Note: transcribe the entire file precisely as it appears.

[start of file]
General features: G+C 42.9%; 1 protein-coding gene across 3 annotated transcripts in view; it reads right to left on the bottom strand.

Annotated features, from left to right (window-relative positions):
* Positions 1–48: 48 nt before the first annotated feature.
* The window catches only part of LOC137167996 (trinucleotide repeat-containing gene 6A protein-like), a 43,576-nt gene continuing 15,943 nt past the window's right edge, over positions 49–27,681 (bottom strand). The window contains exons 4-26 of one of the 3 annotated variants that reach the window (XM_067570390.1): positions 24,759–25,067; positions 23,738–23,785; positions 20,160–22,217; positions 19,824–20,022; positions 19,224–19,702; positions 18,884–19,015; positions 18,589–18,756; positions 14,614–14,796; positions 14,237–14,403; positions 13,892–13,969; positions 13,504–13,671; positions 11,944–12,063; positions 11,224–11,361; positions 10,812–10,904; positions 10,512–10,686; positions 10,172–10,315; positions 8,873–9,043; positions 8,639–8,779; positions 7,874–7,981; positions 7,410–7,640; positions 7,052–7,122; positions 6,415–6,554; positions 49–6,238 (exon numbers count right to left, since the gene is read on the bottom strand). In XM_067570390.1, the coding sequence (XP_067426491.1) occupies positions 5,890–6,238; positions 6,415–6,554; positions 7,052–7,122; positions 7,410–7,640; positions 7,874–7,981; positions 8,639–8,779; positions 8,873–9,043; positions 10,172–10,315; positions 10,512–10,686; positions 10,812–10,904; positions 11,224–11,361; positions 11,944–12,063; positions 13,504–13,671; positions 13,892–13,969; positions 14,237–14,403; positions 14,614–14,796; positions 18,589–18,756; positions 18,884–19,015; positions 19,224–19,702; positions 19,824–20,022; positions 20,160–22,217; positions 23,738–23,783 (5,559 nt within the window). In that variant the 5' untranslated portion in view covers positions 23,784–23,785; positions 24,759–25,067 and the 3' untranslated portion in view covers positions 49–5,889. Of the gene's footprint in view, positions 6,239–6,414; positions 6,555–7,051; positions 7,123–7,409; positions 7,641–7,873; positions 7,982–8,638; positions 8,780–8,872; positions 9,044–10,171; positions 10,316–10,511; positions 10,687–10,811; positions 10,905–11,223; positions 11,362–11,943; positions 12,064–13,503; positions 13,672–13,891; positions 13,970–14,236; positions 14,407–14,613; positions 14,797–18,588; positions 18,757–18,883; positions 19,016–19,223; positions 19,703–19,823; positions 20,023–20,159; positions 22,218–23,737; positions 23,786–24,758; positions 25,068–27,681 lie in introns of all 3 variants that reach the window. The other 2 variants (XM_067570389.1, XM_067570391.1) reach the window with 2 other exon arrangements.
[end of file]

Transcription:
General features: G+C 42.9%; 1 protein-coding gene across 3 annotated transcripts in view; it reads right to left on the bottom strand.

Annotated features, from left to right (window-relative positions):
* Positions 1–48: 48 nt before the first annotated feature.
* The window catches only part of LOC137167996 (trinucleotide repeat-containing gene 6A protein-like), a 43,576-nt gene continuing 15,943 nt past the window's right edge, over positions 49–27,681 (bottom strand). The window contains exons 4-26 of one of the 3 annotated variants that reach the window (XM_067570390.1): positions 24,759–25,067; positions 23,738–23,785; positions 20,160–22,217; positions 19,824–20,022; positions 19,224–19,702; positions 18,884–19,015; positions 18,589–18,756; positions 14,614–14,796; positions 14,237–14,403; positions 13,892–13,969; positions 13,504–13,671; positions 11,944–12,063; positions 11,224–11,361; positions 10,812–10,904; positions 10,512–10,686; positions 10,172–10,315; positions 8,873–9,043; positions 8,639–8,779; positions 7,874–7,981; positions 7,410–7,640; positions 7,052–7,122; positions 6,415–6,554; positions 49–6,238 (exon numbers count right to left, since the gene is read on the bottom strand). In XM_067570390.1, the coding sequence (XP_067426491.1) occupies positions 5,890–6,238; positions 6,415–6,554; positions 7,052–7,122; positions 7,410–7,640; positions 7,874–7,981; positions 8,639–8,779; positions 8,873–9,043; positions 10,172–10,315; positions 10,512–10,686; positions 10,812–10,904; positions 11,224–11,361; positions 11,944–12,063; positions 13,504–13,671; positions 13,892–13,969; positions 14,237–14,403; positions 14,614–14,796; positions 18,589–18,756; positions 18,884–19,015; positions 19,224–19,702; positions 19,824–20,022; positions 20,160–22,217; positions 23,738–23,783 (5,559 nt within the window). In that variant the 5' untranslated portion in view covers positions 23,784–23,785; positions 24,759–25,067 and the 3' untranslated portion in view covers positions 49–5,889. Of the gene's footprint in view, positions 6,239–6,414; positions 6,555–7,051; positions 7,123–7,409; positions 7,641–7,873; positions 7,982–8,638; positions 8,780–8,872; positions 9,044–10,171; positions 10,316–10,511; positions 10,687–10,811; positions 10,905–11,223; positions 11,362–11,943; positions 12,064–13,503; positions 13,672–13,891; positions 13,970–14,236; positions 14,407–14,613; positions 14,797–18,588; positions 18,757–18,883; positions 19,016–19,223; positions 19,703–19,823; positions 20,023–20,159; positions 22,218–23,737; positions 23,786–24,758; positions 25,068–27,681 lie in introns of all 3 variants that reach the window. The other 2 variants (XM_067570389.1, XM_067570391.1) reach the window with 2 other exon arrangements.